July 30, 2009
The Securities and Exchange Commission or the Commodity Futures Trading Commission, or potentially both, will oversee the regulation of OTC derivative dealers, exchanges and clearinghouses, according to a broad agreement announced today by two key Congressmen, House Financial Services Committee Chairman Barney Frank, D-MA., and House Agriculture Committee Chairman Collin Peterson, D-MN. The deciding factor in determining which agency has authority will be the underlying asset on which the derivative is based, according to a concept paper jointly released by the legislators.
The Financial Services Oversight Council, a new body made up of the heads of the major regulators, will resolve disputes between the SEC and the CFTC over regulation or joint regulation of new products within 180 days, the agreement said.
While some regulators have supported combining the SEC and the CFTC, Frank and Peterson agreed that such a merger would be highly complex, and therefore likely to delay derivatives legislation.
Under today’s agreement, which promises “robust oversight of dealers and markets,” derivatives must be cleared by an approved clearinghouse. “Exchange trading and trading on electronic platforms will be strongly incentivized and encouraged,” it said, adding that “Regulators should have authority to prohibit or regulate transactions that are not traded on an exchange or cleared.”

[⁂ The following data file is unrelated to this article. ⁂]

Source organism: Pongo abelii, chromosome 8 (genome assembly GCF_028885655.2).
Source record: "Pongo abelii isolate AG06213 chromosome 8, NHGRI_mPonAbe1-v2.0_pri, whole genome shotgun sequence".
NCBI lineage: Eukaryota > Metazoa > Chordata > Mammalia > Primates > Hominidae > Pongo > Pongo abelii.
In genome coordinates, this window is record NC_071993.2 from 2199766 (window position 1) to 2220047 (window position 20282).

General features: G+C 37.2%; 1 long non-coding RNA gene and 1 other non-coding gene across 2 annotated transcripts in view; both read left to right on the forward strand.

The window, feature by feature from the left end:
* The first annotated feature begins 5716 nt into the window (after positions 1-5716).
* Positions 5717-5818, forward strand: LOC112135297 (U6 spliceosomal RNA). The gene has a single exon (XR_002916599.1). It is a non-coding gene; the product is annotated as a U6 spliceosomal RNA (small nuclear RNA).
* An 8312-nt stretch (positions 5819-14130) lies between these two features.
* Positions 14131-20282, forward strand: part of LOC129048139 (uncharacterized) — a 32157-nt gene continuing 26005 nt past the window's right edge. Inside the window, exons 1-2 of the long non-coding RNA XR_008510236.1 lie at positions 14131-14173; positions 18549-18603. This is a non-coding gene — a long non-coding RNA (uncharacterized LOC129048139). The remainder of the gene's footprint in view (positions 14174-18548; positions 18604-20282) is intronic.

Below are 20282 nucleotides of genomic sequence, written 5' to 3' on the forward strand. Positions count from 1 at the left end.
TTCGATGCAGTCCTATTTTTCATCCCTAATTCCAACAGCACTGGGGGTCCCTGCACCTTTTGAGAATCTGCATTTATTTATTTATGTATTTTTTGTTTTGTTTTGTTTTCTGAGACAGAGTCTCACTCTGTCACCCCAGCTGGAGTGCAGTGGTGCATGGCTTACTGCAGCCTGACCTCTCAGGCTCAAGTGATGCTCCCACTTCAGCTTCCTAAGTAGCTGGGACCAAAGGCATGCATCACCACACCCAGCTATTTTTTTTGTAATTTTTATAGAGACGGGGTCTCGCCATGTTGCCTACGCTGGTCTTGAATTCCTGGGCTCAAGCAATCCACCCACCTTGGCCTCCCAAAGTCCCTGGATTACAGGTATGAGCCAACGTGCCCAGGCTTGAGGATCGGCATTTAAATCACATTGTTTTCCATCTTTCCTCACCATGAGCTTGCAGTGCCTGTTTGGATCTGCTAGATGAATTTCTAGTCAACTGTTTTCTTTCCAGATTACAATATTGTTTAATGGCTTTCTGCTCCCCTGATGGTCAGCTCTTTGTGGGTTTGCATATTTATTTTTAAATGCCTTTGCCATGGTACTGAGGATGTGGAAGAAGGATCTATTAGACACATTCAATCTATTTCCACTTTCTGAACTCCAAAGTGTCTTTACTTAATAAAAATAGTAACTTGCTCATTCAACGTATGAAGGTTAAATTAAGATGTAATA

Primary oversight authority of the credit default swaps (CDS) clearinghouse, ICE Trust, will be shifted from the Federal Reserve to a market regulator within six months of enactment of enabling legislation, the paper said.
Other key parts of the agreement provide that all OTC derivative trades must be reported to a qualified trade repository; requests for approval to serve as a clearinghouse, exchange or electronic trade platform must be acted on by the appropriate agency within 180 days; and the statutory and regulatory powers of the SEC and the CFTC are to be harmonized with respect to the OTC derivatives market, including registration requirements for dealers.
Frank and Peterson said they plan to begin work on derivatives legislation in September.
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